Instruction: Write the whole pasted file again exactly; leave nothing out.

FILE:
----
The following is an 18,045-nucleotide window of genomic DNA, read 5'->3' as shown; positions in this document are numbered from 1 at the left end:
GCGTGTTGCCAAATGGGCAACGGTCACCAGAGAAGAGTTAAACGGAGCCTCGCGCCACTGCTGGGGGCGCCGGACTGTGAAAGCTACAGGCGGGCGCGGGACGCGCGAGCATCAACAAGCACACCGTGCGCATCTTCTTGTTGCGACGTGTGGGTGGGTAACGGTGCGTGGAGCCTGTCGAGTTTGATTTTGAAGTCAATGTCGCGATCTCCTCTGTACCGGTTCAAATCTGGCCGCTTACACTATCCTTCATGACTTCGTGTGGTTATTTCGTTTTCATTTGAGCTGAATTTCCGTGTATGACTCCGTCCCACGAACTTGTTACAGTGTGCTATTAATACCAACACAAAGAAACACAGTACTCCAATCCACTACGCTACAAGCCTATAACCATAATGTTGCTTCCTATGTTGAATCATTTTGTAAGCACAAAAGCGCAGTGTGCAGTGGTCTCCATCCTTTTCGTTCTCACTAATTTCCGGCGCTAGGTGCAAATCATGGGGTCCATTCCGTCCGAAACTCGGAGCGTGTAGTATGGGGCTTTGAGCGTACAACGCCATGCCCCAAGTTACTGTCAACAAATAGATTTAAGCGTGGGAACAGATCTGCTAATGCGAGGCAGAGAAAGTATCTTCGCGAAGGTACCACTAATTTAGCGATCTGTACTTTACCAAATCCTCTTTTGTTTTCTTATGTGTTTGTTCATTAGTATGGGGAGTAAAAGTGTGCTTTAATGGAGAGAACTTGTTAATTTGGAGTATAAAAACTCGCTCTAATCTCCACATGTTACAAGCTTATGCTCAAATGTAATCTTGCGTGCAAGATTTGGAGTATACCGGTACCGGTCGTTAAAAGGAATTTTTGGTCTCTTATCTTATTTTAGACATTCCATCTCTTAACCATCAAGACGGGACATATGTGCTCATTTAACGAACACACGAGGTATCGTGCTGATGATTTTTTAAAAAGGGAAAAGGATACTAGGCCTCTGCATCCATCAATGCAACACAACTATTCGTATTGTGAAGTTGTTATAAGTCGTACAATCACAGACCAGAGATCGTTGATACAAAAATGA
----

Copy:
The following is an 18,045-nucleotide window of genomic DNA, read 5'->3' as shown; positions in this document are numbered from 1 at the left end:
GCGTGTTGCCAAATGGGCAACGGTCACCAGAGAAGAGTTAAACGGAGCCTCGCGCCACTGCTGGGGGCGCCGGACTGTGAAAGCTACAGGCGGGCGCGGGACGCGCGAGCATCAACAAGCACACCGTGCGCATCTTCTTGTTGCGACGTGTGGGTGGGTAACGGTGCGTGGAGCCTGTCGAGTTTGATTTTGAAGTCAATGTCGCGATCTCCTCTGTACCGGTTCAAATCTGGCCGCTTACACTATCCTTCATGACTTCGTGTGGTTATTTCGTTTTCATTTGAGCTGAATTTCCGTGTATGACTCCGTCCCACGAACTTGTTACAGTGTGCTATTAATACCAACACAAAGAAACACAGTACTCCAATCCACTACGCTACAAGCCTATAACCATAATGTTGCTTCCTATGTTGAATCATTTTGTAAGCACAAAAGCGCAGTGTGCAGTGGTCTCCATCCTTTTCGTTCTCACTAATTTCCGGCGCTAGGTGCAAATCATGGGGTCCATTCCGTCCGAAACTCGGAGCGTGTAGTATGGGGCTTTGAGCGTACAACGCCATGCCCCAAGTTACTGTCAACAAATAGATTTAAGCGTGGGAACAGATCTGCTAATGCGAGGCAGAGAAAGTATCTTCGCGAAGGTACCACTAATTTAGCGATCTGTACTTTACCAAATCCTCTTTTGTTTTCTTATGTGTTTGTTCATTAGTATGGGGAGTAAAAGTGTGCTTTAATGGAGAGAACTTGTTAATTTGGAGTATAAAAACTCGCTCTAATCTCCACATGTTACAAGCTTATGCTCAAATGTAATCTTGCGTGCAAGATTTGGAGTATACCGGTACCGGTCGTTAAAAGGAATTTTTGGTCTCTTATCTTATTTTAGACATTCCATCTCTTAACCATCAAGACGGGACATATGTGCTCATTTAACGAACACACGAGGTATCGTGCTGATGATTTTTTAAAAAGGGAAAAGGATACTAGGCCTCTGCATCCATCAATGCAACACAACTATTCGTATTGTGAAGTTGTTATAAGTCGTACAATCACAGACCAGAGATCGTTGATACAAAAATGA